Pakistan's Drift into Extremism: Allah, the Army, and America's War
M.E. Sharpe, Paperback Edition, 2005
Review score: *** out of *****
I read a novel set in Portugal and realized that I knew very little about that country. I've visited Spain, I've read a history of the Spanish civil war, I know something of the part that Spain played in European history. But I know very little about Portugal.
Portugal does not have large oil reserves, have paroxysms of mass killing or possess nuclear weapons. Portugal's colonial past is behind it and they no longer seem to threaten anyone. In the modern world, Portugal seems to just exist quietly in Spain's shadow. Perhaps the fact that I know so little about Portugal means that they are currently a relatively happy country.
In contrast to Portugal's modern history, Pakistan has a history full of tumult. Pakistan was founded during India's independence from Britain in 1947. By some estimates, during the partition from India a million people died. Pakistan and violent Islamic Jihadism are intimately intertwined, starting with the support of the resistance to Soviet occupation in Afghanistan to the current time when Pakistan provides a haven for violent groups like Al-Qaeda. On top of all this, Pakistan is a nuclear power with an antagonistic relationship to its neighbor, India.
Unlike Portugal, Pakistan is a country that people pay attention to. Many books and academic articles have been written about Pakistan. In Pakistan the educated elite are usually fluent in english and some of these books are written by Pakistani intellectuals. One of these books is Pakistan's Drift into Extremism: Allah, the Army, and America's War on Terror by Hassan Abbas.
According to the brief biography in the book, Mr. Hassan served in the Pakistani government, in the police. He published this book while he was a graduate student in the United States.
Pakistan's Drift into Extremism is a history of Pakistan from its founding in 1947. Mr. Abbas covers the various regimes that have ruled the country as it moved between military and civilian rule. Pakistan is a country with a tragic history of violence, turmoil and instability. Throughout Pakistani history the military has been a constant part of the government structure.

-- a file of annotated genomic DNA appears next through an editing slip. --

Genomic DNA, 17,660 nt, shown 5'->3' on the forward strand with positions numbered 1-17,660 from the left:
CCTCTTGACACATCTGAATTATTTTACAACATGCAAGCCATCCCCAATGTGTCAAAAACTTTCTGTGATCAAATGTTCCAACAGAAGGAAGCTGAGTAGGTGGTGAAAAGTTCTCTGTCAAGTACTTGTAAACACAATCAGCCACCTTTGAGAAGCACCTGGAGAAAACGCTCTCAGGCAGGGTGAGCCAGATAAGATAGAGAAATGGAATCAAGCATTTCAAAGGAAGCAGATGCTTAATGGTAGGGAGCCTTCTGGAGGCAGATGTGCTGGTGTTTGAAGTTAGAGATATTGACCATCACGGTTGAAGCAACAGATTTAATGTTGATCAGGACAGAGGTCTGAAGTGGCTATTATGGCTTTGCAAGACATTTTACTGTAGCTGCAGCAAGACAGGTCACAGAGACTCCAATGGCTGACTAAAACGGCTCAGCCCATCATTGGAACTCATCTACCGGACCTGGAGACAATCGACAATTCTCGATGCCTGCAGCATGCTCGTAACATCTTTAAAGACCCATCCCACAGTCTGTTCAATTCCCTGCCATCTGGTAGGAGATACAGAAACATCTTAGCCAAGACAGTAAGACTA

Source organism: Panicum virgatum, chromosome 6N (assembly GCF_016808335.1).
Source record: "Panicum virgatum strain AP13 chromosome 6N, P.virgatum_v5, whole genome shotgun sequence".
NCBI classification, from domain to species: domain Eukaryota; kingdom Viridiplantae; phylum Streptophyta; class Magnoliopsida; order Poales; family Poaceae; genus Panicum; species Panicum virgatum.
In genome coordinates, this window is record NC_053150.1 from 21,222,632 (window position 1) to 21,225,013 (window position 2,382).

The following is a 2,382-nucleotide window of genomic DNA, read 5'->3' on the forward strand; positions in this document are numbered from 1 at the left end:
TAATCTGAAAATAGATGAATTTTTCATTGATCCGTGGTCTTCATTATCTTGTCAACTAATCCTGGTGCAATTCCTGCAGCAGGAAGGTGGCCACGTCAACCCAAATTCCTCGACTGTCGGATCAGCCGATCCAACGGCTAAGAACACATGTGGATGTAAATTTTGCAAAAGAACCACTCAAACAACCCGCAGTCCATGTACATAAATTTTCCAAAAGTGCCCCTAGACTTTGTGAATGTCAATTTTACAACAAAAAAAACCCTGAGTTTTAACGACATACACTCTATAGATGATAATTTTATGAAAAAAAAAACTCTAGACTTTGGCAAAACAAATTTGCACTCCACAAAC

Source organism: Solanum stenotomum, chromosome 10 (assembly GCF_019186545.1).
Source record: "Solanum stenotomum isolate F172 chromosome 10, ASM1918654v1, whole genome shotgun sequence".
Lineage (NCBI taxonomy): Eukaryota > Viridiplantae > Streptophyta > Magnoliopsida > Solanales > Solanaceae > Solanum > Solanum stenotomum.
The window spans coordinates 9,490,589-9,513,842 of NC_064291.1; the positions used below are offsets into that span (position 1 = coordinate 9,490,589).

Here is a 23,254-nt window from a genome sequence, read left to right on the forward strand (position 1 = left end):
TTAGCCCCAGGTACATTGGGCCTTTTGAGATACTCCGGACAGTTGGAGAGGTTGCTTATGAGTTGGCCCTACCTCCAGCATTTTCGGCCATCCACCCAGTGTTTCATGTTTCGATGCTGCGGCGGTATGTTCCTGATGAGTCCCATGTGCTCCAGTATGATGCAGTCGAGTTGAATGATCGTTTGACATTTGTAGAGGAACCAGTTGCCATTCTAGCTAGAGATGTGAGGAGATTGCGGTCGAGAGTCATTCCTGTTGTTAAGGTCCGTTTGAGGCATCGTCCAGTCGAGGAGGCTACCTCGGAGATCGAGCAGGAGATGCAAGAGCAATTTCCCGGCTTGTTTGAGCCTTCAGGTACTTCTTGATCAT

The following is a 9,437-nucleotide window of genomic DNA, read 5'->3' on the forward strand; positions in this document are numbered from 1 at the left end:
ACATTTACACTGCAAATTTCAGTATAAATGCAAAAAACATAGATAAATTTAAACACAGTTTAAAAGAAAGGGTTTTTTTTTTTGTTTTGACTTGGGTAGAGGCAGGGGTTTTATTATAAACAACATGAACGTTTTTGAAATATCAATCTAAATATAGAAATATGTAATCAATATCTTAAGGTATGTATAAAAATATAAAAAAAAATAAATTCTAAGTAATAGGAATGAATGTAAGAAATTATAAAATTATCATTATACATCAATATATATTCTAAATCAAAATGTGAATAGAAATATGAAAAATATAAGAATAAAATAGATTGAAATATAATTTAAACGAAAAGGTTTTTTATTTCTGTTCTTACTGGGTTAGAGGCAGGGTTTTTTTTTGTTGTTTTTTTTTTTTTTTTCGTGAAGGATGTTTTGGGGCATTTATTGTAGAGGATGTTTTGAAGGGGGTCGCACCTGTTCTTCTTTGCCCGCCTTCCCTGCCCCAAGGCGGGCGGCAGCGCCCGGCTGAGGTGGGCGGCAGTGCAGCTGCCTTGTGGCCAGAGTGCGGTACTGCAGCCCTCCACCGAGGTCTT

The combination of Islamic fundamentalism, Jihadism and nuclear weapons have prompted some people to describe Pakistan as the most dangerous country in the world. In Mr. Abbas' account, Islamic factions have been a core part of Pakistani politics since the rule of General Zia. So far the rulers of Pakistan have not been Islamic fundamentalists, but they have used Islam as a political tool.
The Afghan resistance to the Soviets and the huge influx of US money and arms gave birth to the Jihadists. Zia and the Pakistani intelligence service, the ISI, used these factions for a number of purposes. Some of the warriors who were trained in the Afghan resistance were turned loose in Kashmir after the Soviets left Afghanistan. Like Frankenstein's monster, the Jihadists have taken on a life of their own and have not always been controllable by their masters in the ISI. Some of these groups have turned on their masters and have attempted to assassinate President Musharraf, the military ruler of Pakistan.
Hassan Abbas is an armature historian. Several reviewers have commented that this history of Pakistan is readable. Perhaps that begs the question: Compared to what? Compared to a historian like Adrian Goldsworth, who wrote the excellent Caesar: Life of a Collossus, Pakistan's Drift into Extremism can be a tedious read. I did not find the book terribly well written. The structure of the book follows the history of Pakistan, but its structure is somewhat idiosyncratic. There is a long section on a brief attempt under Musharraf to fight corruption in the government. There is another fairly long section that covers the death of General Zia in an airplane crash. This crash may not have been an accident and Mr. Abbas discusses who might have been responsible. Mr. Abbas covers the rise of the Islamic political factions. Only at the end of the book does he discuss the armed Islamic factions. The "War on Terror" may have been tacked onto the title to increase the sales of the book.
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